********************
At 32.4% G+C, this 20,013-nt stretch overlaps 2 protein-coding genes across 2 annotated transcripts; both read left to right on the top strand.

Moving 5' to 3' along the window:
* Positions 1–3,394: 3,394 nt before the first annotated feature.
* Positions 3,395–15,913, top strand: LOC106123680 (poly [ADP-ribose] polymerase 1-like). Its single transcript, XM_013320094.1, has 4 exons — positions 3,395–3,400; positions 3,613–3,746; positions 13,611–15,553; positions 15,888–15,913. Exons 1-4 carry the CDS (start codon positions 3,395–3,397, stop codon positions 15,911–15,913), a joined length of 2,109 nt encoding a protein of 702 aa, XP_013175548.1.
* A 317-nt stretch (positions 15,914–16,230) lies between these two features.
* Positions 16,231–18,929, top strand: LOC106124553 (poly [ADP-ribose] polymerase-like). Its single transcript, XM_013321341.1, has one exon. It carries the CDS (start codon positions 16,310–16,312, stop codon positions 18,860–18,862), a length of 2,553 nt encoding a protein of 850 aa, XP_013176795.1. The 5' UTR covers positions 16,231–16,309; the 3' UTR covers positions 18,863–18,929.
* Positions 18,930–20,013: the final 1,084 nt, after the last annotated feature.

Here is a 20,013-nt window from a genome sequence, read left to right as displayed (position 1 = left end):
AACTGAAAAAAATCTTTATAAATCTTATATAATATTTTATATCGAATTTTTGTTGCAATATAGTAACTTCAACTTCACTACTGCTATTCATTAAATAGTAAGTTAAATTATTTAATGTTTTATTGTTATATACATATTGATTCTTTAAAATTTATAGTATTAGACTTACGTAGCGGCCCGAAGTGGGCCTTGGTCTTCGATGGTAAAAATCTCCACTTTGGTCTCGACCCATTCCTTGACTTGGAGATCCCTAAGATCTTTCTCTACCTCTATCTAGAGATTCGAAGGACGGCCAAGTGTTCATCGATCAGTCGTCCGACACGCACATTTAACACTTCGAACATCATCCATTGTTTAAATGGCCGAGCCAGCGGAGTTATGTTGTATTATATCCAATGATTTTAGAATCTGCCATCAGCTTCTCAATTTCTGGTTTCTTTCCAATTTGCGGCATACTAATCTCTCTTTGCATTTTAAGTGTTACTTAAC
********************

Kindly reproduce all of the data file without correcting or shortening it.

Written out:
At 32.4% G+C, this 20,013-nt stretch overlaps 2 protein-coding genes across 2 annotated transcripts; both read left to right on the top strand.

Moving 5' to 3' along the window:
* Positions 1–3,394: 3,394 nt before the first annotated feature.
* Positions 3,395–15,913, top strand: LOC106123680 (poly [ADP-ribose] polymerase 1-like). Its single transcript, XM_013320094.1, has 4 exons — positions 3,395–3,400; positions 3,613–3,746; positions 13,611–15,553; positions 15,888–15,913. Exons 1-4 carry the CDS (start codon positions 3,395–3,397, stop codon positions 15,911–15,913), a joined length of 2,109 nt encoding a protein of 702 aa, XP_013175548.1.
* A 317-nt stretch (positions 15,914–16,230) lies between these two features.
* Positions 16,231–18,929, top strand: LOC106124553 (poly [ADP-ribose] polymerase-like). Its single transcript, XM_013321341.1, has one exon. It carries the CDS (start codon positions 16,310–16,312, stop codon positions 18,860–18,862), a length of 2,553 nt encoding a protein of 850 aa, XP_013176795.1. The 5' UTR covers positions 16,231–16,309; the 3' UTR covers positions 18,863–18,929.
* Positions 18,930–20,013: the final 1,084 nt, after the last annotated feature.

Here is a 20,013-nt window from a genome sequence, read left to right as displayed (position 1 = left end):
AACTGAAAAAAATCTTTATAAATCTTATATAATATTTTATATCGAATTTTTGTTGCAATATAGTAACTTCAACTTCACTACTGCTATTCATTAAATAGTAAGTTAAATTATTTAATGTTTTATTGTTATATACATATTGATTCTTTAAAATTTATAGTATTAGACTTACGTAGCGGCCCGAAGTGGGCCTTGGTCTTCGATGGTAAAAATCTCCACTTTGGTCTCGACCCATTCCTTGACTTGGAGATCCCTAAGATCTTTCTCTACCTCTATCTAGAGATTCGAAGGACGGCCAAGTGTTCATCGATCAGTCGTCCGACACGCACATTTAACACTTCGAACATCATCCATTGTTTAAATGGCCGAGCCAGCGGAGTTATGTTGTATTATATCCAATGATTTTAGAATCTGCCATCAGCTTCTCAATTTCTGGTTTCTTTCCAATTTGCGGCATACTAATCTCTCTTTGCATTTTAAGTGTTACTTAAC